Most candidates focus too much on trying to impress the interviewer with the “right” answers. In especially competitive job posts where it’s difficult to differentiate among the hundreds of over-qualified candidates, the obsession with trying to show off your knowledge may backfire.
The tendency to overshoot during an interview is all too common. In the race to display how knowledgeable you are about the specialty area, many people drift into interactions that seems more robotic than conversational. This is very off-putting, according to Becca Brown, who interviewed over 100 candidates at Goldman Sachs.
“I interviewed anywhere from 20 to 30 job candidates a year, so in total, I interviewed over 100 people at Goldman Sachs,” Becca told Business Insider. “And this was the biggest mistake candidates made: They would try too hard.”
Becca worked at Goldman Sachs for six years, where she interviewed people for all sorts of positions, before founding her own company. She is now running Solemates, a company that sells shoe-care products to prevent heels from sinking into the ground. Throughout her career, she noted that this “trying too hard” attitude is all too common.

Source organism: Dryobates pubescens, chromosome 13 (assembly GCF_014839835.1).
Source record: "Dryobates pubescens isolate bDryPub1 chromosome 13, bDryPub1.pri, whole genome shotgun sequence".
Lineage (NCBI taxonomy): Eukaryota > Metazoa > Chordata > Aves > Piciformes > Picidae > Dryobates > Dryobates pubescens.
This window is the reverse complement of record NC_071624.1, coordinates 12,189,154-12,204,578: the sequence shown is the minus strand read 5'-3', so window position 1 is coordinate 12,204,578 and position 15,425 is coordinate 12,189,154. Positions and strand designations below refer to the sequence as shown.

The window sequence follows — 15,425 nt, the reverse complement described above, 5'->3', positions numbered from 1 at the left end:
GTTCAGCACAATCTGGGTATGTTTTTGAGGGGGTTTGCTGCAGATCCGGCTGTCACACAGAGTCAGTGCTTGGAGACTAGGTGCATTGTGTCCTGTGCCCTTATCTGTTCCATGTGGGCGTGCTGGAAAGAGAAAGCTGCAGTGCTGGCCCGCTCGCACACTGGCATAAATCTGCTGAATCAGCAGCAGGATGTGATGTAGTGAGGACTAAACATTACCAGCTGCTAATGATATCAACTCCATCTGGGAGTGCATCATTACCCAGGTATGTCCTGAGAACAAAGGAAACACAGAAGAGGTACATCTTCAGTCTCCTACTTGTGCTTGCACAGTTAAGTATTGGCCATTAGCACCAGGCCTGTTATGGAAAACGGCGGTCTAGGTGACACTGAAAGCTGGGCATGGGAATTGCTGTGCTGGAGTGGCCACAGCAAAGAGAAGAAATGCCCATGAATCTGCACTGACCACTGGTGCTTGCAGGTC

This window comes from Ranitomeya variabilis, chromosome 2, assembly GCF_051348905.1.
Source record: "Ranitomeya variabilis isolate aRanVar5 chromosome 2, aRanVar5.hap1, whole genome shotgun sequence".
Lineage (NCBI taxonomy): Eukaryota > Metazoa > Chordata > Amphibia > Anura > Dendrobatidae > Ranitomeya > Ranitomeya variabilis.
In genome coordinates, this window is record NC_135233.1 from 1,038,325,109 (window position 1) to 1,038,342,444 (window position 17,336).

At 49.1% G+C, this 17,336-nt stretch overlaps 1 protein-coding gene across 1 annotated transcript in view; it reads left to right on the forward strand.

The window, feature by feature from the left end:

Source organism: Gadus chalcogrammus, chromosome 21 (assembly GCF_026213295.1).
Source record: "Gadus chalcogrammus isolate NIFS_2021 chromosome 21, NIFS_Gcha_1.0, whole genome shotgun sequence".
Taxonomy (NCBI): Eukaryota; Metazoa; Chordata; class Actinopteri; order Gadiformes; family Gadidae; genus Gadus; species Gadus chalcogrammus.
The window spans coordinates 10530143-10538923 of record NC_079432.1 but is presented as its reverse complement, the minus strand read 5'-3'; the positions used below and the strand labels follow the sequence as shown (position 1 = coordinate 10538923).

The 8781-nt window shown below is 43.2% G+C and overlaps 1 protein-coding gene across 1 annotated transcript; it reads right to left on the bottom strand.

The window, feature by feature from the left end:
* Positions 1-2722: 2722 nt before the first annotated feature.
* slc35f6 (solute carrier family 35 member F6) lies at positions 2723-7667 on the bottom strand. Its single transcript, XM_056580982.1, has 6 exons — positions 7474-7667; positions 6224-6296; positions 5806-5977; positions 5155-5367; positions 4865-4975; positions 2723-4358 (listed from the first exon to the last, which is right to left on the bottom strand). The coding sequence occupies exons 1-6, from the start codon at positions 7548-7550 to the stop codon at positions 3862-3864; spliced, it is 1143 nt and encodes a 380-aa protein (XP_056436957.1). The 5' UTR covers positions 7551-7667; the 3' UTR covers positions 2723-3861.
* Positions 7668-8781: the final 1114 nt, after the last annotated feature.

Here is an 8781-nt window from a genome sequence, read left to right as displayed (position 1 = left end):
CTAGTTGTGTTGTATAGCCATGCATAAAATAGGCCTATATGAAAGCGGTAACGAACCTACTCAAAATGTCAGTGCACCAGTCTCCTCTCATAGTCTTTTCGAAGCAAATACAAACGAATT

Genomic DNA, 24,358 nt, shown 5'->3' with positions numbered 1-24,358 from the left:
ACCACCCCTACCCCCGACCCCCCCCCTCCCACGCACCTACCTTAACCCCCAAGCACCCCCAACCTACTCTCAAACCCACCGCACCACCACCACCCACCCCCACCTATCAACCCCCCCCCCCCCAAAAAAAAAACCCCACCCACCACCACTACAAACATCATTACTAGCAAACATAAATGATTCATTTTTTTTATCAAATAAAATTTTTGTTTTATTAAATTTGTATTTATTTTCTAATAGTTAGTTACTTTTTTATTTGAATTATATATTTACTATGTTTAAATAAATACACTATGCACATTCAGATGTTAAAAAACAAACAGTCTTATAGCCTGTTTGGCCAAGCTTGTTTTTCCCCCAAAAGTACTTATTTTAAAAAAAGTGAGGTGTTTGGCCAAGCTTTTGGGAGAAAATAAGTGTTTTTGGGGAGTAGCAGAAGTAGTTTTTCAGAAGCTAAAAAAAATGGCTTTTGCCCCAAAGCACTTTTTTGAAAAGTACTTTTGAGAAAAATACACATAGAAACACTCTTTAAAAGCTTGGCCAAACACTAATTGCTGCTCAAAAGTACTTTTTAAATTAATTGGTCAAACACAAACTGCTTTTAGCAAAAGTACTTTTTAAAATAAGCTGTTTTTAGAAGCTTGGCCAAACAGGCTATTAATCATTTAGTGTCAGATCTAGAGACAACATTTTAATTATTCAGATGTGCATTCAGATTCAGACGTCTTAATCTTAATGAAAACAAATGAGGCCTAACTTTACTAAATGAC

“It’s a common mistake — and it’s tricky — because as a candidate, you want to impress the interviewer, and show that you’ve done your homework, but sometimes that can come across as a little too overdone, or worse, rehearsed,” she says. “Information that a candidate conveys during an interview should be presented in a conversational way, not in a robotic way.”
It makes sense. Let’s say you’re choosing between two candidates who have similar education, experience, and background. During the interview, one of them is tense, leaning forward in his chair, and speaks rapidly about various knowledge about the topic that he has learned.
The other candidate, is laid back in his chair, leaning slightly back but not slouching, and talking slowly and steadily. Even though he doesn’t seem to reveal as much knowledge, you keep prodding him for a deeper answer, to which he always answers back in a professional and steady tone.
The less competent person is eager to show his knowledge, while the more competent one is relaxed knowing that he is the right one for the job.
It doesn’t take an expert to identify which is the preferred candidate. Chances are the company already likes your background to give you an on-site interview. There’s no need to try so hard to impress the interviewer. The important thing is to relax and demonstrate that you’re a competent and professional person to work with.